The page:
Office Vacancy Rates Falling, Especially In Central Business Districts   

Office Vacancy Rates Falling, Especially In Central Business Districts   

Office Vacancy Rates Falling, Especially In Central Business Districts   

Moneybox
A blog about business and economics.
Jan. 11 2012 12:52 PM

Office Vacancy Rates Falling, Especially In Central Business Districts   

The office construction market will likely lag the economy as a whole as we move into a recovery cycle, but it's worth noting that office vacancies rates are declining as we head into the new year. The number for Q4 2011 was 17.6 percent which we last saw in Q2 2009, and represents a 0.9 percentage point year on year decline. That's still a high rate, so I wouldn't be looking to invest my money in new office construction just yet, but there is some important heterogeneity in the marketplace with CBD vacancies at 14.2 percent and suburban offices at 19.6 percent. There's partial substitutability between CBD space and suburban space, so when the CBD market gets tight we may just see demand spill over into the suburbs rather than spark new construction.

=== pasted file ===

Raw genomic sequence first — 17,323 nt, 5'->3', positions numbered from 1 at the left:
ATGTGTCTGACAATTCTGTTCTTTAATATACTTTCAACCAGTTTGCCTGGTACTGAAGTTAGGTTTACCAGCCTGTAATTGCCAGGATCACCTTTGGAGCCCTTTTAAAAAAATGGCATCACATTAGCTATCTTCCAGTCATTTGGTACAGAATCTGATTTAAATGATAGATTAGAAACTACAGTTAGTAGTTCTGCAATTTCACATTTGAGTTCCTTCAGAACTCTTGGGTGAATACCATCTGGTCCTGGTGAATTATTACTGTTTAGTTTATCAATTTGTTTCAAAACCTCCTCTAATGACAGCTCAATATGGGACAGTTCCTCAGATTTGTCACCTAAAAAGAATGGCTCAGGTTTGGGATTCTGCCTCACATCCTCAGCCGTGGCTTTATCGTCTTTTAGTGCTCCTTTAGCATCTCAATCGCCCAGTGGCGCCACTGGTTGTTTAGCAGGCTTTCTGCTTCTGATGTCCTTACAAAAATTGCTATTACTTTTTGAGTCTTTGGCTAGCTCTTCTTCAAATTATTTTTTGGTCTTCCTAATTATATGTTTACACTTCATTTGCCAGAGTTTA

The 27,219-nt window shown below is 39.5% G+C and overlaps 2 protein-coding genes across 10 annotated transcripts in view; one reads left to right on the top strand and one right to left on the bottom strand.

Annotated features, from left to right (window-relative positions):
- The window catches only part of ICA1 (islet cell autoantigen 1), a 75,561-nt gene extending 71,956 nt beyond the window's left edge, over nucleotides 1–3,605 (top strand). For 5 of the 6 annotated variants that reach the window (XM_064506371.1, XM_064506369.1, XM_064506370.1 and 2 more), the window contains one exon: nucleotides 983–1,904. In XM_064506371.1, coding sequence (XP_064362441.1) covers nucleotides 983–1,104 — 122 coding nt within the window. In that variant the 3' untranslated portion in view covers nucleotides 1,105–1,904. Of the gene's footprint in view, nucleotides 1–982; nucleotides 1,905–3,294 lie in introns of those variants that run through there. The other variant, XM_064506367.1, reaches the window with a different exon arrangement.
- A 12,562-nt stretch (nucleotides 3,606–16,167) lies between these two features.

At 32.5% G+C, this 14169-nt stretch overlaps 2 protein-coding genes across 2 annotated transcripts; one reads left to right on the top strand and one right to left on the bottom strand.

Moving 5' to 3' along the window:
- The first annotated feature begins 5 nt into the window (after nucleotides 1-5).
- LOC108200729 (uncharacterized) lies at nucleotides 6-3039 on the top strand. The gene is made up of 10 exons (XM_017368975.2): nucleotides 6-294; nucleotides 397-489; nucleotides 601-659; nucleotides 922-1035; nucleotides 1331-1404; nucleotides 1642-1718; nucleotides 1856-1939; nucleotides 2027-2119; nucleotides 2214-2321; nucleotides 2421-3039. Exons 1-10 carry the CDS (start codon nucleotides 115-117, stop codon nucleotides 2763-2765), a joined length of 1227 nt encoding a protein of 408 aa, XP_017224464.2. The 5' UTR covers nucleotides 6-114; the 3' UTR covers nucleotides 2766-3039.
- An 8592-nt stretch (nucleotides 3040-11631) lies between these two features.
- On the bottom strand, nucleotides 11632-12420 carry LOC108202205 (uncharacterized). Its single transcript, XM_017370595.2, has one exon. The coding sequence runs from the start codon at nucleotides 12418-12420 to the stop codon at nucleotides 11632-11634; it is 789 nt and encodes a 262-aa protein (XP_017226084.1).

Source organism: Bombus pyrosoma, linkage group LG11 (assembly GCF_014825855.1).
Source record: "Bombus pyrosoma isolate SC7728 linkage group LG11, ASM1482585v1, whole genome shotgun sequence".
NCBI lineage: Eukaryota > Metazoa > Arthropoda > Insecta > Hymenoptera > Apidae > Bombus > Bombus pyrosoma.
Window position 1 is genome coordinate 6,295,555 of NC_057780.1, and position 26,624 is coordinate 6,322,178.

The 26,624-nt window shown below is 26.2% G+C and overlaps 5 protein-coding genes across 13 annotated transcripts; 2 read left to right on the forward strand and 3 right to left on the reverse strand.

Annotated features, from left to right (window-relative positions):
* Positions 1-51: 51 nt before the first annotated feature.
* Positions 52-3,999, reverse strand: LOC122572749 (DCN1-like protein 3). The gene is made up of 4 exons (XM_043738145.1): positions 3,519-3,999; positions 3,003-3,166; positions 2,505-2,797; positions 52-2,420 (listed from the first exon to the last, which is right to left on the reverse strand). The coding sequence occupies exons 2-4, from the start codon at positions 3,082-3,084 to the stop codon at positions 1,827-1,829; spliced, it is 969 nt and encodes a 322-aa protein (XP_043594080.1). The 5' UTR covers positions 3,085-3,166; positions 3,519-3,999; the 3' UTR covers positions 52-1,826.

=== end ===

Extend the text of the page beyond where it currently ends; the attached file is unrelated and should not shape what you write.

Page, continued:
On the other hand, in the specific New York City market (the largest in the country) the vacancy rate is already down to 7.4 percent so regulatory barriers to construction may be a bigger impediment than demand-linked ones.